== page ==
Enterprises are increasingly turning to new ways to innovate. They are introducing leaner business models and agile development to speed up projects and illustrate their value, but they’re struggling with the process. How can they benefit from the agile methodologies and how to help them with the battle for unblocking their enterprise agility? We talk with Vesa Palmu, the Director of Enterprise Solutions at Netguru.
Why do you think large organisations should go agile?
The facts are brutal: You need to be really fast to stay ahead, or even just to keep up. IDC foresees that every industry will be transformed by the application of mobile, cloud computing and social media technologies. As a result, getting faster, slimmer and less bureaucratic has become a necessity merely for survival – let alone excellence. The smartest leaders of top world companies are already sold on this trend, and the results are staggering. Netflix, the new era TV juggernaut, is run agile. Zalando, the fastest growing company in Europe ever, preaches radical agility, their own version of company wide agility.
What’s the level of agile methodology adoption within the large organisations in your opinion?
The future is here, it’s just not at all evenly distributed. Principles underpinning agile are still not widely adopted in large organisations. Not even after they’ve been proven over and over again to produce better results for innovation and complex projects. This leads to clear tension between agile software teams and the rest of the organisation. Even worse this blocks many organisations from innovating and changing much faster than they do today.
So what’s blocking agility?
Large organisations focus too often to just preserve and optimise what they already have. This leads to avoiding failure at all costs, which in turn leads into not taking risks. Agile by its very nature requires you to accept the fact that you can’t plan for everything or even know all relevant factors in a project.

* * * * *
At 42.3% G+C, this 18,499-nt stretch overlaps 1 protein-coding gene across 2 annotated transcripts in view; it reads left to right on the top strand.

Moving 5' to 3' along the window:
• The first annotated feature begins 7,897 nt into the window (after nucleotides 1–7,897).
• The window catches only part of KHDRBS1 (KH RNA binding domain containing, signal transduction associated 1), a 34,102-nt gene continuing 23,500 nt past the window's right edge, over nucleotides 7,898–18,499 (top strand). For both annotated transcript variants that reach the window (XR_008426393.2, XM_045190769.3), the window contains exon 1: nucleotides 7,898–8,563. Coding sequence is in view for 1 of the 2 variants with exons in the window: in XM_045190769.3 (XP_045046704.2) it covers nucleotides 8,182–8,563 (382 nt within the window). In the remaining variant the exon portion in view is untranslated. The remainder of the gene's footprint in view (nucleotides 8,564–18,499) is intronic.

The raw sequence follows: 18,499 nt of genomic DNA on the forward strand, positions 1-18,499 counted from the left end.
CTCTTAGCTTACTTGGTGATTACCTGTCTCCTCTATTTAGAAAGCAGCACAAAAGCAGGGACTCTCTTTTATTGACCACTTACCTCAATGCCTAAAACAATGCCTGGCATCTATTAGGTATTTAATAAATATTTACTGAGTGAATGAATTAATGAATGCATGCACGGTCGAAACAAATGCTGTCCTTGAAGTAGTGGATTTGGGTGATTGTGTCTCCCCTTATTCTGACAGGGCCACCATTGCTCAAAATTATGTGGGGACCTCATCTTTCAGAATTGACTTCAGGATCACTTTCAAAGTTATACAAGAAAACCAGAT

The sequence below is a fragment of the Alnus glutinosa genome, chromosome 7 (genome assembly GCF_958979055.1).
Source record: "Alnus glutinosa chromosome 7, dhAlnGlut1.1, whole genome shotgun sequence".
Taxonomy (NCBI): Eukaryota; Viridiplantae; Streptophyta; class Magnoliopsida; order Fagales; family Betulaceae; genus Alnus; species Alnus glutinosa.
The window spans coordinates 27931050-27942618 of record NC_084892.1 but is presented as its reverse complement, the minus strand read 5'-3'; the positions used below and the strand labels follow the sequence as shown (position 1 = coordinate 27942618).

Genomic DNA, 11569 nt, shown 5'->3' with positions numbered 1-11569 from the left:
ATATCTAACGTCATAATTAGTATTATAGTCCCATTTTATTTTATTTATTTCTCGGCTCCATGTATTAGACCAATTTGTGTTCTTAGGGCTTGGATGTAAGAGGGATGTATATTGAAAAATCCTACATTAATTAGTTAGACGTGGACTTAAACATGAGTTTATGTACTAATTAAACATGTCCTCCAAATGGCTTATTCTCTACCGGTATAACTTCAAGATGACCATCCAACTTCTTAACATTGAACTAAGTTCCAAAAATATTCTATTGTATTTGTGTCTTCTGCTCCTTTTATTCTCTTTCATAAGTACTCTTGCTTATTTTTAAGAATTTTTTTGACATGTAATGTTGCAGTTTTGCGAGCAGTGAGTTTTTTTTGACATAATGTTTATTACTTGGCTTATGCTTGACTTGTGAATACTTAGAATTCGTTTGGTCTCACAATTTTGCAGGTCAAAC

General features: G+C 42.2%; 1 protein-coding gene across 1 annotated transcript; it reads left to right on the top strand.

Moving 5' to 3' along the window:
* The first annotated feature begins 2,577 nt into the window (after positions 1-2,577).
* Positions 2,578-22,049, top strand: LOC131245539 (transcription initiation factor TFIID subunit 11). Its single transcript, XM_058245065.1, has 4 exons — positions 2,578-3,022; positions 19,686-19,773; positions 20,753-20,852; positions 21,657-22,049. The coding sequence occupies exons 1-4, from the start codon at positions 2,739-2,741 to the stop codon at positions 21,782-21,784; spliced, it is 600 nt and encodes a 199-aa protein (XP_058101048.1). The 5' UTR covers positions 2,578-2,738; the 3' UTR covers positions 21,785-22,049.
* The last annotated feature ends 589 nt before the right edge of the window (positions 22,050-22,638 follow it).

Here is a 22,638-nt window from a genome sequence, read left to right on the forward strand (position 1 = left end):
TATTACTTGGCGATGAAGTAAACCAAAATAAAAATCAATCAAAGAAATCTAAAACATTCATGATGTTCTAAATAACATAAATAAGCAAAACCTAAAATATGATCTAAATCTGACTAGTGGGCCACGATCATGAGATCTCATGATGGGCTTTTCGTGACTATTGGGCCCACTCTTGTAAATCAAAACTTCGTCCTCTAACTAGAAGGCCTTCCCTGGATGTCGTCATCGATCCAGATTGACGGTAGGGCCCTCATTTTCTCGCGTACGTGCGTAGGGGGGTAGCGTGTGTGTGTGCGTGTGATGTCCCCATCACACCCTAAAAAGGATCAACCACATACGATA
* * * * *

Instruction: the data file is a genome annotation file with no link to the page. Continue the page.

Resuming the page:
How can large organisations benefit from the adoption of agile methodologies?
This approach enables efficiently identifying real constraints and impediments for innovation and faster change one by one. Giving individual projects the permission to break from normal constraints will slowly start having an impact on the company culture. It also creates internal cheerleaders for new ways of working, something that’s essential for successfully spreading the new practises.
Is there a way to introduce such an approach to a company without completely changing the way it operates?
Organisational agility is more about culture and constructs than technology. This doesn’t mean changing the way an organisation is set up completely, but it does mean a change in the culture, processes and reduction of bureaucracy in general. These changes spread slowly throughout the organisation, in some parts they only have a minor impact, in some a big one. This really all depends on the organisation, its operations and how things are done today.
Vesa Palmu’s background includes digital entrepreneurship, university studies in computer sciences, an executive MBA, and 10 years spent helping large organisations in agile adoption. His previous company, Wunder, a service provider for Drupal CMS, grew from zero to 180 people in six years. He’s gone through an IPO with Satama, a digital consultancy he co-founded. Today, Palmu’s ambition at Netguru Labs is to help large organisations to adopt the startup approach for business development.